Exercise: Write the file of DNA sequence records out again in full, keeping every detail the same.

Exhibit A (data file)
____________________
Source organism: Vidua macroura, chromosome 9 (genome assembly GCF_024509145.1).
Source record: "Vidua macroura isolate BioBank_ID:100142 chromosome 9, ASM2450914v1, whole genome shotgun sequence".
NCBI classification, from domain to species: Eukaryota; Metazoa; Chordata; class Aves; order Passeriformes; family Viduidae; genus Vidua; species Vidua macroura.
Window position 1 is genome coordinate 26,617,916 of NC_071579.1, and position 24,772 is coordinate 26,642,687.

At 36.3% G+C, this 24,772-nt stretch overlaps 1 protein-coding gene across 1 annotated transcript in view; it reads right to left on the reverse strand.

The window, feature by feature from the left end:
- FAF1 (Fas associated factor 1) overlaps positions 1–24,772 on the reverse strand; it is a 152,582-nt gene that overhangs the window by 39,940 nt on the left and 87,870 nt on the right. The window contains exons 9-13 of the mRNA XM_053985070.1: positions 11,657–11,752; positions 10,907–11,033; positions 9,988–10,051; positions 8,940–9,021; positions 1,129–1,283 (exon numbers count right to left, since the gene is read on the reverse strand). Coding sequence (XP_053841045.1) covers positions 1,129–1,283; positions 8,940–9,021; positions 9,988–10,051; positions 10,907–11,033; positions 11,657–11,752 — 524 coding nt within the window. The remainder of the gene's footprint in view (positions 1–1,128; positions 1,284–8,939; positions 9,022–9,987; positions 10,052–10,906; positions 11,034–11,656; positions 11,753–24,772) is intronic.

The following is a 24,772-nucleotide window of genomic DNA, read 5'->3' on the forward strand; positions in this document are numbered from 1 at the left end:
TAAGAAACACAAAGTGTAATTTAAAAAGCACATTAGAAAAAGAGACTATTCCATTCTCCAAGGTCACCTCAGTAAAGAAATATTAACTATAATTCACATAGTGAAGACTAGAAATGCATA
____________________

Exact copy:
Source organism: Vidua macroura, chromosome 9 (genome assembly GCF_024509145.1).
Source record: "Vidua macroura isolate BioBank_ID:100142 chromosome 9, ASM2450914v1, whole genome shotgun sequence".
NCBI classification, from domain to species: Eukaryota; Metazoa; Chordata; class Aves; order Passeriformes; family Viduidae; genus Vidua; species Vidua macroura.
Window position 1 is genome coordinate 26,617,916 of NC_071579.1, and position 24,772 is coordinate 26,642,687.

At 36.3% G+C, this 24,772-nt stretch overlaps 1 protein-coding gene across 1 annotated transcript in view; it reads right to left on the reverse strand.

The window, feature by feature from the left end:
- FAF1 (Fas associated factor 1) overlaps positions 1–24,772 on the reverse strand; it is a 152,582-nt gene that overhangs the window by 39,940 nt on the left and 87,870 nt on the right. The window contains exons 9-13 of the mRNA XM_053985070.1: positions 11,657–11,752; positions 10,907–11,033; positions 9,988–10,051; positions 8,940–9,021; positions 1,129–1,283 (exon numbers count right to left, since the gene is read on the reverse strand). Coding sequence (XP_053841045.1) covers positions 1,129–1,283; positions 8,940–9,021; positions 9,988–10,051; positions 10,907–11,033; positions 11,657–11,752 — 524 coding nt within the window. The remainder of the gene's footprint in view (positions 1–1,128; positions 1,284–8,939; positions 9,022–9,987; positions 10,052–10,906; positions 11,034–11,656; positions 11,753–24,772) is intronic.

The following is a 24,772-nucleotide window of genomic DNA, read 5'->3' on the forward strand; positions in this document are numbered from 1 at the left end:
TAAGAAACACAAAGTGTAATTTAAAAAGCACATTAGAAAAAGAGACTATTCCATTCTCCAAGGTCACCTCAGTAAAGAAATATTAACTATAATTCACATAGTGAAGACTAGAAATGCATA